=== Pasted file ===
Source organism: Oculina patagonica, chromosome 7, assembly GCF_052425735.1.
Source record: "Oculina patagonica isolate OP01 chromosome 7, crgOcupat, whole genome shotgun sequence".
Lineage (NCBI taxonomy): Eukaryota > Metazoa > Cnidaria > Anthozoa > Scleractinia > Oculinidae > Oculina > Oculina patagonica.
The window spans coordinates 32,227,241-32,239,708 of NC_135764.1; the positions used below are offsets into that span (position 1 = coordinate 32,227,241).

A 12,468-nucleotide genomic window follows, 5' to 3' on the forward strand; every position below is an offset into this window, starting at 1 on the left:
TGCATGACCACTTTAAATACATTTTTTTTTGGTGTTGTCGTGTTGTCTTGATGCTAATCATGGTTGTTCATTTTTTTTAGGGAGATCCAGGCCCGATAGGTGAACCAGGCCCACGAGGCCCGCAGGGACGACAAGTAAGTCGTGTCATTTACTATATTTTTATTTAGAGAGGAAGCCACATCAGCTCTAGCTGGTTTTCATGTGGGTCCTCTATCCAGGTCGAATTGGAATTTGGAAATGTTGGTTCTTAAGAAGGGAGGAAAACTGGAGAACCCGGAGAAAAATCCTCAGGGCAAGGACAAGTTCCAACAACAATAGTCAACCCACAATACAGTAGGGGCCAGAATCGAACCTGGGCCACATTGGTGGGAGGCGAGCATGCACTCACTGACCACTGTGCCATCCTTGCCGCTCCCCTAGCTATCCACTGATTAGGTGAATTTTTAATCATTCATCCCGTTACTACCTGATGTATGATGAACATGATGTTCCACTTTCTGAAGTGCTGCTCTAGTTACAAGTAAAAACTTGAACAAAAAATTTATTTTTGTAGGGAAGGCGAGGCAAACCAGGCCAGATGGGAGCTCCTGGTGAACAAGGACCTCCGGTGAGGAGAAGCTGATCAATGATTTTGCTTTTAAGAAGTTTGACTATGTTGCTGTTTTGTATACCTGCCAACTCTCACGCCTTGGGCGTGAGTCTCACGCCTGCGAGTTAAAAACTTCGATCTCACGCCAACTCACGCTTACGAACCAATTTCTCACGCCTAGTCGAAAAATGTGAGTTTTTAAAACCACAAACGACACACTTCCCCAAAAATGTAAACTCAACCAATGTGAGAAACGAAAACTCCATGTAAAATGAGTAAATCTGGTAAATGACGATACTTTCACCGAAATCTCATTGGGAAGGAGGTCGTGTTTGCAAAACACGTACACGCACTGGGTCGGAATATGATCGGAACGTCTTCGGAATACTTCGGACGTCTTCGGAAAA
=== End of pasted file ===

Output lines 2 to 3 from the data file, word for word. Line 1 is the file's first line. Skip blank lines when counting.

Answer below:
Source record: "Oculina patagonica isolate OP01 chromosome 7, crgOcupat, whole genome shotgun sequence".
Lineage (NCBI taxonomy): Eukaryota > Metazoa > Cnidaria > Anthozoa > Scleractinia > Oculinidae > Oculina > Oculina patagonica.